Anyone can make a mistake. Life is oftentimes messy and accidents do happen. When an accident occurs and someone is injured, the law holds that the person responsible for causing the accident must pay for the cost of the injuries and damages that result. This is only fair.
When more than one person causes an accident that results in injuries, the law essentially deals with the situation in the same way. Each person responsible for causing injuries is responsible for paying for those injuries. This doctrine, known as joint and several liabilities, means that a party can sue everyone responsible for their injuries and, if they are found to be at fault, collect damages from all of them.
However, what happens when the person who was injured is also partially at fault for causing the accident that injured them? In this article, we’ll discuss how the law deals with these types of situations. Specifically, we'll look at the three legal doctrines that have developed around the issue and examine which one applies in the State of California.
In many cases, deciding if a party is partially at fault for their own injuries is a complicated matter. Assigning a number to that fault is even more complicated. Historically, being partially at fault for your own injuries meant that you were barred completely from recovering damages. This concept, known as contributory negligence, was traditionally applied under English common law. In essence, it meant that even if a person was only 1% responsible for causing their own injuries, they were prevented from bringing suit.
The idea was that it was better to prevent a person from benefiting from their own negligence than it was to prevent others from being negligent in the first place. While this may sound odd to us today, contributory negligence developed at a time where only the good could hope for reward. Wrongdoers could only expect punishment.
As society became more industrialized, application of pure contributory negligence was increasingly seen as unfair. Industrialized societies have far more complicated interactions and, as a result, far more complicated accidents than agrarian societies. Soon, pure contributory negligence fell from favor and was replaced by a more humane alternative - comparative fault. Nevertheless, five U.S. states, Alabama, District of Columbia, Maryland, North Carolina and Virginia, still use the doctrine of contributory negligence today.
Unlike contributory negligence, the doctrine of comparative fault allows a person who is partially at fault for their own injuries to recover damages. There currently are two types of comparative fault systems used in the United States - modified comparative fault and pure comparative fault. Let's take a look at both.
In a modified comparative fault system, a judge or jury will decide upon the percentage of fault for each person responsible, and the damages awarded will be apportioned accordingly. But, if a victim’s percentage of fault reaches a certain level, that person may be prohibited from collecting damages.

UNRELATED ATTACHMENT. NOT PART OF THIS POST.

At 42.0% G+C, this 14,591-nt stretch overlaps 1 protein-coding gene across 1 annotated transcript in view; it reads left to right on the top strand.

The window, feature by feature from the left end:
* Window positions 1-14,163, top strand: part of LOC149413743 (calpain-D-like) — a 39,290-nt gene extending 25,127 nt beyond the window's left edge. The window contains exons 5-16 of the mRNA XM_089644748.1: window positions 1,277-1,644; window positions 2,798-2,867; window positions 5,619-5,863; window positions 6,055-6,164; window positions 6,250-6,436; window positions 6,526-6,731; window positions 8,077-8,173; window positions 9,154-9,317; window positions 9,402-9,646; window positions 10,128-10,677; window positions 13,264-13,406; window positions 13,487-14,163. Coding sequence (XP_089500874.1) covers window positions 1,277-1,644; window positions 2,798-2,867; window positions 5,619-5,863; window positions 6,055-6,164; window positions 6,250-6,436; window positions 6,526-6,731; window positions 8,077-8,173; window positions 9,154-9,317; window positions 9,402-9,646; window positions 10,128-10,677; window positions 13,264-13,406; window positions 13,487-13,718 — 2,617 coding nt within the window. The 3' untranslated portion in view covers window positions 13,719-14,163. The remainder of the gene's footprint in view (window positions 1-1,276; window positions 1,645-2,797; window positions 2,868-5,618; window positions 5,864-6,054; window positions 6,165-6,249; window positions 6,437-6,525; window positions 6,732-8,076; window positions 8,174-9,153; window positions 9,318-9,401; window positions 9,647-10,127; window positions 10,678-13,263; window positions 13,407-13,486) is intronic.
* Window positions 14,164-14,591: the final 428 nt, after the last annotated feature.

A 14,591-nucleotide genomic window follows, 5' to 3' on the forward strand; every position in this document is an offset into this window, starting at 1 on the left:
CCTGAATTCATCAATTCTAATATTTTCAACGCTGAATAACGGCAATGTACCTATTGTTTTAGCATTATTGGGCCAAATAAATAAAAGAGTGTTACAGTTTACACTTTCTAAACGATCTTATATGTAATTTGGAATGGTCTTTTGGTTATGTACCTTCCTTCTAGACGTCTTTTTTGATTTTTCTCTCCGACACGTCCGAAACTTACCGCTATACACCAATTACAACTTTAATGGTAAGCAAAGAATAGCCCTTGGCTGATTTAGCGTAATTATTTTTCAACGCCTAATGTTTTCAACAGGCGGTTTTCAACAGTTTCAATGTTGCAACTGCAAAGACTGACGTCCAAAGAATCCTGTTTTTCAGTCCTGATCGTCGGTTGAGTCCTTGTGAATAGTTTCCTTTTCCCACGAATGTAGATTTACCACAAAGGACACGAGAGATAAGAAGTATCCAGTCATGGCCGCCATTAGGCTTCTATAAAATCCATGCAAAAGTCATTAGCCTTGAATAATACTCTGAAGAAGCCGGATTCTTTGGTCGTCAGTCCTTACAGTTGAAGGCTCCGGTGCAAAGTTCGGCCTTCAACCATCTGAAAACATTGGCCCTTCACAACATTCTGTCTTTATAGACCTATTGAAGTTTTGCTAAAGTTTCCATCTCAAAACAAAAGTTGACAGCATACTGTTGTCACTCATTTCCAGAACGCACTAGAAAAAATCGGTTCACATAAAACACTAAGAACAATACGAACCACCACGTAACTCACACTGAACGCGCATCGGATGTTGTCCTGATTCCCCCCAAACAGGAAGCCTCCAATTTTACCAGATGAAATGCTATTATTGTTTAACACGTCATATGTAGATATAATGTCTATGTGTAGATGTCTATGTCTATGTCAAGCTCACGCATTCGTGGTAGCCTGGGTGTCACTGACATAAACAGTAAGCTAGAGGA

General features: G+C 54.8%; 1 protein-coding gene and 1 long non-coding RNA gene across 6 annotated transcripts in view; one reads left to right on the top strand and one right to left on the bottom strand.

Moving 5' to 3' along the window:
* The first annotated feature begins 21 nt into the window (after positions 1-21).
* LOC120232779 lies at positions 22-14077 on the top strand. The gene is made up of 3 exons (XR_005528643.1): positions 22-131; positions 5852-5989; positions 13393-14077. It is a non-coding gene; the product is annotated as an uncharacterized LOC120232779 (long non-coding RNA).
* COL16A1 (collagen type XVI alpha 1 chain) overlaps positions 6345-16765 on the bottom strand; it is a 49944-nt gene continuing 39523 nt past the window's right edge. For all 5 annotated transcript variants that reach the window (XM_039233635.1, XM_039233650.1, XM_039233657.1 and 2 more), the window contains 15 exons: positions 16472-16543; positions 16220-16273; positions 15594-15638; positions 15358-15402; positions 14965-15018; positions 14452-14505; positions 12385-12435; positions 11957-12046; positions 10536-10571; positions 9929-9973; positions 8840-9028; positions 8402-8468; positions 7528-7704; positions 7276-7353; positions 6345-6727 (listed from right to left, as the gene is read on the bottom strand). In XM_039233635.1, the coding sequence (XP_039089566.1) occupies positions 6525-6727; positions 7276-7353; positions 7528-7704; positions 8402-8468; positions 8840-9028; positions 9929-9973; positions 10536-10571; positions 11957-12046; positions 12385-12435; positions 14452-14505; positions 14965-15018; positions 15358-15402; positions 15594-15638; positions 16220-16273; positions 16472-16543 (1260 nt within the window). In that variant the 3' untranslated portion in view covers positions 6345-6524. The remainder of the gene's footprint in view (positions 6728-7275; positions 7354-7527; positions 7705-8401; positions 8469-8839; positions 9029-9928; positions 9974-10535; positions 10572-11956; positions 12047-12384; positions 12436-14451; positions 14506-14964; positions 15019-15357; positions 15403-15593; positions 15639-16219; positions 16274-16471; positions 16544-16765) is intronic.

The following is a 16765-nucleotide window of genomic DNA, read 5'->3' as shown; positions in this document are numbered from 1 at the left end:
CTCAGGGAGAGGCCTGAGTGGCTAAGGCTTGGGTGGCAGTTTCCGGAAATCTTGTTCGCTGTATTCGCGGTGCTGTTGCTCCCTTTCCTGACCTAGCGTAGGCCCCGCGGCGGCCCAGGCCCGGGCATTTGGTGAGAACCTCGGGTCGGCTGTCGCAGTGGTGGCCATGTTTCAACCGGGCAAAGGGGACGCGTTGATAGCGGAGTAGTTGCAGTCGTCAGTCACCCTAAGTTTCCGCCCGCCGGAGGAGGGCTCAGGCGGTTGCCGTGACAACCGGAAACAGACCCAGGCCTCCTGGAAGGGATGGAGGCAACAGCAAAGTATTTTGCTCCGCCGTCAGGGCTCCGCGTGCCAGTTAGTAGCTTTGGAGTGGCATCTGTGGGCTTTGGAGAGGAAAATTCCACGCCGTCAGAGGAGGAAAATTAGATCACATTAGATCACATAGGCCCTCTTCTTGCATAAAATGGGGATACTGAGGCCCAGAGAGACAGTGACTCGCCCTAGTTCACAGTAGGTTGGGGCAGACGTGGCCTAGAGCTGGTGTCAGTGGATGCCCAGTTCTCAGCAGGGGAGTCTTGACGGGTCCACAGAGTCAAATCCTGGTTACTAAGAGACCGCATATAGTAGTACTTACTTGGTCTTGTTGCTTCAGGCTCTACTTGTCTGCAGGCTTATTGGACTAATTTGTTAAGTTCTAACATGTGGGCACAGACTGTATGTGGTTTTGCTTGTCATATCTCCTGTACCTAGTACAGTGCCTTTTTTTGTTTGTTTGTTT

There are currently 33 states that follow this modified comparative fault system, and of those 33, 12 states follow what is called the “50% rule”. For the twelve states utilizing the 50% rule, a victim in an accident will only be able to recover damages if the court determines his or her fault in causing the injury is 49% or less. If the court determines that the injured party’s fault is 50% or more, he or she will be barred from recovering any compensation for damages caused in the accident. The states that follow the 50% rule are Arkansas, Colorado, Georgia, Idaho, Kansas, Maine, Nebraska, North Dakota, Oklahoma, Tennessee, Utah, and West Virginia.
The remaining 21 states of Connecticut, Delaware, Hawaii, Illinois, Indiana, Iowa, Massachusetts, Michigan, Minnesota, Montana, Nevada, New Hampshire, New Jersey, Ohio, Oregon, Pennsylvania, South Carolina, Texas, Vermont, Wisconsin, and Wyoming follow the 51% rule. The 51% rule states that an injured party can only recover damages if the court finds that they were 50% at fault or less. This means that if it is found that the injured party is 51% at fault, they can not recover any damages. Plainly speaking, if an injured party was half at fault for the accident, they can recover damages. If they were more than half at fault for the accident, they can not recover damages. And similar to a pure comparative fault state, the victim’s compensation for damages is reduced by the percentage of his or her fault for the accident.
There are currently 13 states that follow a pure comparative fault system - Alaska, Arizona, California, Florida, Kentucky, Louisiana, Mississippi, Missouri, New Mexico, New York, Rhode Island, South Dakota, and Washington. In this type of system, the court finds the percentage of fault for each responsible party, and then allocates the total damage award according to the percentage. Using the pure comparative fault system, even if you were 99% at fault for the accident that caused your injuries, you may still recover damages, but your total award would be reduced by 99%. Using this example, if you were awarded $200,000, this would be reduced by $198,000 (99% of $200,000), and you would be left with the remaining $2000 as compensation.
California began using the comparative fault system in 1975 after the California Supreme Court saw a case where the court needed to rule who was at fault in a car accident where both drivers were responsible for the accident that occurred. The court ultimately chose the pure comparative fault, as it seemed the fairest, and the then-current system of contributory negligence seemed too harsh for the vast majority of cases, including this one.
Today, California continues to utilize the comparative fault system.